The must-read publishing stories you may have missed this week
Industry reactions to Google’s cookie-pocalypse postponement
Late last week, Google announced that it would be delaying the phase-out of third party cookies in Chrome to late 2023 – almost 2 years later than the initial deadline. We’ve rounded up the reactions from a number of industry executives.
Whether this move brings frustration or relief (or perhaps a mix of both) will depend on where publishers are in their preparations. Those with established and robust first party data strategies will be waiting longer to see their advantage grow, while those who are a little behind on strategies will welcome the extra time.
Regulatory issues aside, one of the main problems is that there isn’t yet an alternative. Google’s suggestions for FLoCs – dividing internet users into anonymous cohorts based on interests – has divided key industry players. Without a replacement that both advertisers and privacy advocates can get behind, this stalemate may play out for many more years to come.
Facebook has just launched its newsletter platform Bulletin, focused on “independent writers who are making a living by connecting directly with their readers.” But in recent weeks, several publishers have reported seeing a notable drop in the traffic they receive from Facebook. Chartbeat found that the data shows a downward trend in Facebook traffic that began in early May.
The attention and support of younger readers is critical for the survival and growth of publishers. However, the millennial audience strategy honed over a decade will not work on Gen Z.
Last Thursday, Google announced that it will be delaying the phase-out of the third-party cookie in Chrome to 2023 to allow more time for discussion with regulators, publishers and advertisers.
A wide variation in Facebook CTRs exists between content verticals, with sports publications achieving an average CTR of 4.5% while international news publications record an average CTR of 1.8%.
Despite the most challenging year on record for anyone in publishing or digital advertising, the European advertising market still managed to grow an astonishing 6.3 percent during 2020.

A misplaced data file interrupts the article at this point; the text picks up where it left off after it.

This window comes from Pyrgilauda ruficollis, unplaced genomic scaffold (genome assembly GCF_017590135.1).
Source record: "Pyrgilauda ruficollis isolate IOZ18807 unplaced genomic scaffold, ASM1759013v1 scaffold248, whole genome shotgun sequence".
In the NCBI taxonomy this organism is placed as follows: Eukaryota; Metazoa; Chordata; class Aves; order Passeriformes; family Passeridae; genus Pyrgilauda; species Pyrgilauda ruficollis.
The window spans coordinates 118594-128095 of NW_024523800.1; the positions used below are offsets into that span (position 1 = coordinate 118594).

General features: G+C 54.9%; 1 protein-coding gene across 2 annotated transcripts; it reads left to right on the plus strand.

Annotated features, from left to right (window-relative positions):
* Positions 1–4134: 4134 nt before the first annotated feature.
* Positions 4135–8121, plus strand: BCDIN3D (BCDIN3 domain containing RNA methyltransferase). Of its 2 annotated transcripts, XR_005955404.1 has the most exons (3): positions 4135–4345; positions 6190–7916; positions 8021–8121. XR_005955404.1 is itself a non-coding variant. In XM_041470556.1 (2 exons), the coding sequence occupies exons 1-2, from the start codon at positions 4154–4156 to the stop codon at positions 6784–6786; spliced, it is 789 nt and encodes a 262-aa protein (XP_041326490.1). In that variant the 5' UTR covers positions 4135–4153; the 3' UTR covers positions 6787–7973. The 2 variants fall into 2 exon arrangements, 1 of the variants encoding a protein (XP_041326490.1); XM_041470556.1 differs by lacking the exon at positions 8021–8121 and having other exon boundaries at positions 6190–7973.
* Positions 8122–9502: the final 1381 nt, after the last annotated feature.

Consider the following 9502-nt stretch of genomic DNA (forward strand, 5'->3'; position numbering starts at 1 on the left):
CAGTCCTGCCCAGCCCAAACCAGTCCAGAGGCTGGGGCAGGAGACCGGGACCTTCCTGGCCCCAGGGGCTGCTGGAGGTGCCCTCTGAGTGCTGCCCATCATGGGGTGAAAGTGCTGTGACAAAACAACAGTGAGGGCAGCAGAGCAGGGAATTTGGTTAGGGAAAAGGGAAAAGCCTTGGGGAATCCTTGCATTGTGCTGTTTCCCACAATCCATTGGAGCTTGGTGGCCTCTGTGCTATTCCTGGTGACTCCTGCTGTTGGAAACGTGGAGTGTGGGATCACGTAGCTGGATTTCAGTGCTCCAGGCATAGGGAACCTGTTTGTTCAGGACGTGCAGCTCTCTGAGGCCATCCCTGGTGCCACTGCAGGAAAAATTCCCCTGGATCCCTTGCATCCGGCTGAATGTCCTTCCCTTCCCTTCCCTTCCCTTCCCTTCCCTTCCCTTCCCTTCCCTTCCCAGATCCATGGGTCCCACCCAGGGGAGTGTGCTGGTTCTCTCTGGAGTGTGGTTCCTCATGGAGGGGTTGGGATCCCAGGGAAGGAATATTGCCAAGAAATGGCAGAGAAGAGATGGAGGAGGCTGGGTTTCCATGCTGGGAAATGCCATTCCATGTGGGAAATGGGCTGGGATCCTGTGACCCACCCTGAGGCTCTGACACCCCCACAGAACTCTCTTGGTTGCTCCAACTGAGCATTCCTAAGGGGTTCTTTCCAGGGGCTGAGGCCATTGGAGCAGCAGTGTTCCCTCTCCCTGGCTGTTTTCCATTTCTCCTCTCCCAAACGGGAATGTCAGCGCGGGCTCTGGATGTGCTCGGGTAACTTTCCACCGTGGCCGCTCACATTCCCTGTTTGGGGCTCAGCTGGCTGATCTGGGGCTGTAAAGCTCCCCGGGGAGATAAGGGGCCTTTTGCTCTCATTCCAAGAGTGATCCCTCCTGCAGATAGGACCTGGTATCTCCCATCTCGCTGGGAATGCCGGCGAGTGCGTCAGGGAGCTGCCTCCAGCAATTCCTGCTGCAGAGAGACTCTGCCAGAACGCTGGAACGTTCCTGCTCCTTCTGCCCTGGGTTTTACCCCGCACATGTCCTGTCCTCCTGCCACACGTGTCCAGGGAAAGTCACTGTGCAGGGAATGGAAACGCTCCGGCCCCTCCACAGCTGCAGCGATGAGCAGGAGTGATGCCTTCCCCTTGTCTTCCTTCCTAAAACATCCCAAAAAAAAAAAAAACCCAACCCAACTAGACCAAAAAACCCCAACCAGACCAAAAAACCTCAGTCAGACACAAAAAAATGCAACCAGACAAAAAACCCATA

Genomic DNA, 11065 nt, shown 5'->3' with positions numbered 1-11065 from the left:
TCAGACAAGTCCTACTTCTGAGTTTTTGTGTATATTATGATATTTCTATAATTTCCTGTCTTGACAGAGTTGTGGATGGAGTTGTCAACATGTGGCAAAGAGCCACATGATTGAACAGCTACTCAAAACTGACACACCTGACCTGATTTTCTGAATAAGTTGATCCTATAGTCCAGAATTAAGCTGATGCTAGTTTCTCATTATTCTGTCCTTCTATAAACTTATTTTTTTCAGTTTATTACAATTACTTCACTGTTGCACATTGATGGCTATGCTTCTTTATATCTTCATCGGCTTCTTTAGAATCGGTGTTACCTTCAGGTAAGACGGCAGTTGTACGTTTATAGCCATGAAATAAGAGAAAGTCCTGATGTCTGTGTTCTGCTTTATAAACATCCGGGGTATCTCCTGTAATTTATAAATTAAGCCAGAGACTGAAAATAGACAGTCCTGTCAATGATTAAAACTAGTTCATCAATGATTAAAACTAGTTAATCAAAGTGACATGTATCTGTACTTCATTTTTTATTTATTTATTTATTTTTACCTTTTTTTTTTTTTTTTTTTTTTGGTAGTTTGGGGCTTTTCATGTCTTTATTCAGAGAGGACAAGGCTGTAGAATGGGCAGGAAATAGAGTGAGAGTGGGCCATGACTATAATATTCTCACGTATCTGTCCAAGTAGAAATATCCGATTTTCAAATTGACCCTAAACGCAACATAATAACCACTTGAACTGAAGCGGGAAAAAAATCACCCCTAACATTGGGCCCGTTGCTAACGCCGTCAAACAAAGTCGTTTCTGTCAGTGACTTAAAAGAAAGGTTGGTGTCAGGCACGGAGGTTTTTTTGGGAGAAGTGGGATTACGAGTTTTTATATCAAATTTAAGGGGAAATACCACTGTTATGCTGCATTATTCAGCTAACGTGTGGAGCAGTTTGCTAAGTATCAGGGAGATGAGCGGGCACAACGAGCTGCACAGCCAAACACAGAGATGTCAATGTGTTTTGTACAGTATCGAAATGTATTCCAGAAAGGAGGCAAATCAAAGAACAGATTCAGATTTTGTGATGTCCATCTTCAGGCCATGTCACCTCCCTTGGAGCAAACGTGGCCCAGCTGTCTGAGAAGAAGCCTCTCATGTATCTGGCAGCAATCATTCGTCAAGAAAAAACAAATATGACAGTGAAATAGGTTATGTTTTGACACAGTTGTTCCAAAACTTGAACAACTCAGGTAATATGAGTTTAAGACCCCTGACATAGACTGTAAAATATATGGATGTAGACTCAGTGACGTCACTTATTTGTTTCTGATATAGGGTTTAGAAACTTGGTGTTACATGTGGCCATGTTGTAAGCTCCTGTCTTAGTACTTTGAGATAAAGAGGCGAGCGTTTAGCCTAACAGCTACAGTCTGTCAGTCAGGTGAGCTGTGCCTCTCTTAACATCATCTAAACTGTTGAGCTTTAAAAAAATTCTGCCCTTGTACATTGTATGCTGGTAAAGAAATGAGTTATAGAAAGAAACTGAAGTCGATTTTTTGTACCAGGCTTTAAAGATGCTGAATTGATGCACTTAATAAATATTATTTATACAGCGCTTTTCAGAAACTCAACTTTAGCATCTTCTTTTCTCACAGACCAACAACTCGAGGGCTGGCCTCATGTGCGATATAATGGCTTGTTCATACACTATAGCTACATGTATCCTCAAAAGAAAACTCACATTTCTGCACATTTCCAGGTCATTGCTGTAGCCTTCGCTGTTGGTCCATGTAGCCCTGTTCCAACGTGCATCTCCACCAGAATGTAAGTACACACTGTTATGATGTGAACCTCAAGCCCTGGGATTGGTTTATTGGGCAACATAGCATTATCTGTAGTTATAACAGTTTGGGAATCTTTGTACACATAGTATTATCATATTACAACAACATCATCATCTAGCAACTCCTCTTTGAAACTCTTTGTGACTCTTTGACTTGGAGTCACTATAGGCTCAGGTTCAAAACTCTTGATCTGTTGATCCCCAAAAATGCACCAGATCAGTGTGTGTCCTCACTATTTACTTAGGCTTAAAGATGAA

While some companies are forcing employees back to the office, most expect the future to be hybrid. Here’s a few tips to keep your team working effectively and not burning out.
Smart publishers can leverage brand loyalty to generate affiliate commissions from readers looking for trusted recommendations.
Some important trends in the world of media – like newsletters, the creator economy, or subscriptions – could benefit from more insight and analysis.
Proven tactics to monetize audio and make money from podcasts, especially for smaller publishers or those with fewer resources.
In growing digital subscriptions, loyalty is a function of engagement, not vice versa. How then do publishers quantify engagement?
Jo Holdaway, Chief Data and Marketing Officer at Independent Digital News & Media talks about what sort of data is important to publishers, why it’s important to have a diverse team working with data, and how she’s preparing for the sunsetting of third-party cookies.
The Fix prepared a list for those who want to get the most important information from European and Middle Eastearn countries in their Instagram feed.
See the rest of this week’s stories at whatsnewinpublishing.com